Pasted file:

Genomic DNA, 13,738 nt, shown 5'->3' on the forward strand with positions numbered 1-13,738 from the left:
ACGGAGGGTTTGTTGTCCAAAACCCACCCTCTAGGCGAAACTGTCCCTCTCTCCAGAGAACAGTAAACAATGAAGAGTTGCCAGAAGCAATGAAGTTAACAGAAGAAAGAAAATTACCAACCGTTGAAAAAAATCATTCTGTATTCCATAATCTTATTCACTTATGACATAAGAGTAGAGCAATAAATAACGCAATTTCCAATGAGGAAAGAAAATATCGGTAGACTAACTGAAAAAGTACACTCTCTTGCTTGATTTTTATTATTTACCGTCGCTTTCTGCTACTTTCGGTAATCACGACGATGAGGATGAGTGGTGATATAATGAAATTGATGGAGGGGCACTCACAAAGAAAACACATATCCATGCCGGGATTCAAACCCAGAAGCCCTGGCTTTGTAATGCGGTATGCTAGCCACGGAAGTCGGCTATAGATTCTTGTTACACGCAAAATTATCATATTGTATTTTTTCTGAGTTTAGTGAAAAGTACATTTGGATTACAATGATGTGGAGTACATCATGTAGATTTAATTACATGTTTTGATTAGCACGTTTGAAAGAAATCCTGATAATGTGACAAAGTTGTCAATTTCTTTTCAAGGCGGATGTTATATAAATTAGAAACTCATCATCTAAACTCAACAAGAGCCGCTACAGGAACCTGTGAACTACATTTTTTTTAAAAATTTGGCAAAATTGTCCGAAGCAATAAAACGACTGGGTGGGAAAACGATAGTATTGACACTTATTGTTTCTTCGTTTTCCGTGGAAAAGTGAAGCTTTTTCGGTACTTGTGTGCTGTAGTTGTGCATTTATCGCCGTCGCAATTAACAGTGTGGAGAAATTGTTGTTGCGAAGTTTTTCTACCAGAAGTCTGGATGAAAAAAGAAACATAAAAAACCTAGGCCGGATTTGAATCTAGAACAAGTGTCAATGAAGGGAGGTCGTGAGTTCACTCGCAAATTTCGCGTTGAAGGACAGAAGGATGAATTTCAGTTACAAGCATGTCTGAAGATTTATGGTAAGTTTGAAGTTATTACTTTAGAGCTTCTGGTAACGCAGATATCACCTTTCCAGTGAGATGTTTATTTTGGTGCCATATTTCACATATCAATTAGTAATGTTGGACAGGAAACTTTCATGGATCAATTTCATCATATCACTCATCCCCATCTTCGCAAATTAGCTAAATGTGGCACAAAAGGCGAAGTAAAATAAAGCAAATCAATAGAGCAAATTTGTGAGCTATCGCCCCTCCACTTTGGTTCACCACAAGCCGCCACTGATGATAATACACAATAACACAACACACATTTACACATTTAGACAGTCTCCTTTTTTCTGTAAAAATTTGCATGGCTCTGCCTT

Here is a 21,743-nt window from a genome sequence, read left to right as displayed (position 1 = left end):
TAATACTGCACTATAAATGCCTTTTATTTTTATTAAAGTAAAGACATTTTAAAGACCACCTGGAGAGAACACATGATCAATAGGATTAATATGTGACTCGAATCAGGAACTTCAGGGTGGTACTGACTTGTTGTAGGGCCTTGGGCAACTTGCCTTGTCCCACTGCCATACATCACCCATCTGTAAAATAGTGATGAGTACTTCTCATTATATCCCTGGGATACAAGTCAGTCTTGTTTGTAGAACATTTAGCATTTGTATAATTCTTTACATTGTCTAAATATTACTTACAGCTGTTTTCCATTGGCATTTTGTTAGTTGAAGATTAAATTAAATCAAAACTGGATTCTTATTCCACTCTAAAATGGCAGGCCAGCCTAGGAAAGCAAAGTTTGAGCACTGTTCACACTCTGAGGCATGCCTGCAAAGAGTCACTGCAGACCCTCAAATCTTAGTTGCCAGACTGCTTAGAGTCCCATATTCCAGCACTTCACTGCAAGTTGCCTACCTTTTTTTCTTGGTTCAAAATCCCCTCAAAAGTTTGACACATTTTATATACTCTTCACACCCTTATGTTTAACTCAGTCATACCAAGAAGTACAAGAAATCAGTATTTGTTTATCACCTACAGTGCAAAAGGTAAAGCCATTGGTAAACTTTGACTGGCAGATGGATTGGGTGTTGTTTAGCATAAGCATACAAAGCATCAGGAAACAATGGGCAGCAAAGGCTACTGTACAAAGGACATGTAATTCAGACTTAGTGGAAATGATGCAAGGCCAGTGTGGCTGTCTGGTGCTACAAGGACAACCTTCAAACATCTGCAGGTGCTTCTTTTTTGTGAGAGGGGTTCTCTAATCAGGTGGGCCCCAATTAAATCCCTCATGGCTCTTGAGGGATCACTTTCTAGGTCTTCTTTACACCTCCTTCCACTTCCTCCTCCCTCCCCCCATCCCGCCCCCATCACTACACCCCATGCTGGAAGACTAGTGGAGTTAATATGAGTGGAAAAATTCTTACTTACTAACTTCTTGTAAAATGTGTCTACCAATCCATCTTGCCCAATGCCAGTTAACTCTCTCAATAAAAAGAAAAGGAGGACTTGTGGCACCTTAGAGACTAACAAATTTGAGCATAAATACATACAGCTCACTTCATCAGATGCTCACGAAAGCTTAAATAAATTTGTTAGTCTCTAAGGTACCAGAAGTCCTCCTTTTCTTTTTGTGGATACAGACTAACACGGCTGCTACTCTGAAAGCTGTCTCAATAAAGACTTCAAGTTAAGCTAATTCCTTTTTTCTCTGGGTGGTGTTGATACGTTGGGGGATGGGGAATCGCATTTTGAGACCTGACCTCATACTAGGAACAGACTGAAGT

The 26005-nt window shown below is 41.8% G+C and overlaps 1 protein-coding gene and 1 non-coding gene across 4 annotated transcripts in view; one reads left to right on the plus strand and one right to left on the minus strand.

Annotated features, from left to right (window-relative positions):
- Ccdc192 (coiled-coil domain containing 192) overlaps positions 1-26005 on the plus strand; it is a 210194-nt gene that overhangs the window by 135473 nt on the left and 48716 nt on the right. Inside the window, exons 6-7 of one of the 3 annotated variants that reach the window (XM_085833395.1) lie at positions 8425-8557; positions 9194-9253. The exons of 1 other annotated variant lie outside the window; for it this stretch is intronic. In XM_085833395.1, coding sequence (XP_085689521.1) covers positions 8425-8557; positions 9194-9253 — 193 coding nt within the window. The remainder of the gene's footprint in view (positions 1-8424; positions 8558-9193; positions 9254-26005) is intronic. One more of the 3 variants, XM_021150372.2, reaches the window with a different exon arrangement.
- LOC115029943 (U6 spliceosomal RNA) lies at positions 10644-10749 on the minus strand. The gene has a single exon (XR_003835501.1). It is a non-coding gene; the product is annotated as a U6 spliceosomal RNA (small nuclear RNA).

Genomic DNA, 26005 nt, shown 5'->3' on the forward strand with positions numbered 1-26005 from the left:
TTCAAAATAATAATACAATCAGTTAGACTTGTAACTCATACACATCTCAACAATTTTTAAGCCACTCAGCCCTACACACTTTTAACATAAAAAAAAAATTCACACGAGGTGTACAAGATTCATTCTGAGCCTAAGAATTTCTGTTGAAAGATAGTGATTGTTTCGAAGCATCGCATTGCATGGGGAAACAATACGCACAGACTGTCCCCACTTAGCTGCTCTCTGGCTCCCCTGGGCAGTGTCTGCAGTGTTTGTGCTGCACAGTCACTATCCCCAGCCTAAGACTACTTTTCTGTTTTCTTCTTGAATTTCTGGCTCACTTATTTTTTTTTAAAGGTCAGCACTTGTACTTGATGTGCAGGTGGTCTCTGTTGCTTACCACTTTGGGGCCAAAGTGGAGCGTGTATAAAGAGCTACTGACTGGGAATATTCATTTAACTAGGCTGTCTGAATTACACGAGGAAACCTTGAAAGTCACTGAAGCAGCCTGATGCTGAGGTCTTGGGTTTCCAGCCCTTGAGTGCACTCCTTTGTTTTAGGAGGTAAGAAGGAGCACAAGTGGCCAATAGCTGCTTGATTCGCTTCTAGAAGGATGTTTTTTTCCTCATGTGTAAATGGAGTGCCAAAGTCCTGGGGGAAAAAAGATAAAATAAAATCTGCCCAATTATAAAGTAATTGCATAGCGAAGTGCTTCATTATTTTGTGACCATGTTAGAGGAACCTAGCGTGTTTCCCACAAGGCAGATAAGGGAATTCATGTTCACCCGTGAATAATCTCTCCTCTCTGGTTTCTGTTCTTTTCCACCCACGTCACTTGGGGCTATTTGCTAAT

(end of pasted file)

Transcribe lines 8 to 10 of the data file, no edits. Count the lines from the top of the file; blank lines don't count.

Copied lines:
- LOC115029943 (U6 spliceosomal RNA) lies at positions 10644-10749 on the minus strand. The gene has a single exon (XR_003835501.1). It is a non-coding gene; the product is annotated as a U6 spliceosomal RNA (small nuclear RNA).

Genomic DNA, 26005 nt, shown 5'->3' on the forward strand with positions numbered 1-26005 from the left:
TTCAAAATAATAATACAATCAGTTAGACTTGTAACTCATACACATCTCAACAATTTTTAAGCCACTCAGCCCTACACACTTTTAACATAAAAAAAAAATTCACACGAGGTGTACAAGATTCATTCTGAGCCTAAGAATTTCTGTTGAAAGATAGTGATTGTTTCGAAGCATCGCATTGCATGGGGAAACAATACGCACAGACTGTCCCCACTTAGCTGCTCTCTGGCTCCCCTGGGCAGTGTCTGCAGTGTTTGTGCTGCACAGTCACTATCCCCAGCCTAAGACTACTTTTCTGTTTTCTTCTTGAATTTCTGGCTCACTTATTTTTTTTTAAAGGTCAGCACTTGTACTTGATGTGCAGGTGGTCTCTGTTGCTTACCACTTTGGGGCCAAAGTGGAGCGTGTATAAAGAGCTACTGACTGGGAATATTCATTTAACTAGGCTGTCTGAATTACACGAGGAAACCTTGAAAGTCACTGAAGCAGCCTGATGCTGAGGTCTTGGGTTTCCAGCCCTTGAGTGCACTCCTTTGTTTTAGGAGGTAAGAAGGAGCACAAGTGGCCAATAGCTGCTTGATTCGCTTCTAGAAGGATGTTTTTTTCCTCATGTGTAAATGGAGTGCCAAAGTCCTGGGGGAAAAAAGATAAAATAAAATCTGCCCAATTATAAAGTAATTGCATAGCGAAGTGCTTCATTATTTTGTGACCATGTTAGAGGAACCTAGCGTGTTTCCCACAAGGCAGATAAGGGAATTCATGTTCACCCGTGAATAATCTCTCCTCTCTGGTTTCTGTTCTTTTCCACCCACGTCACTTGGGGCTATTTGCTAAT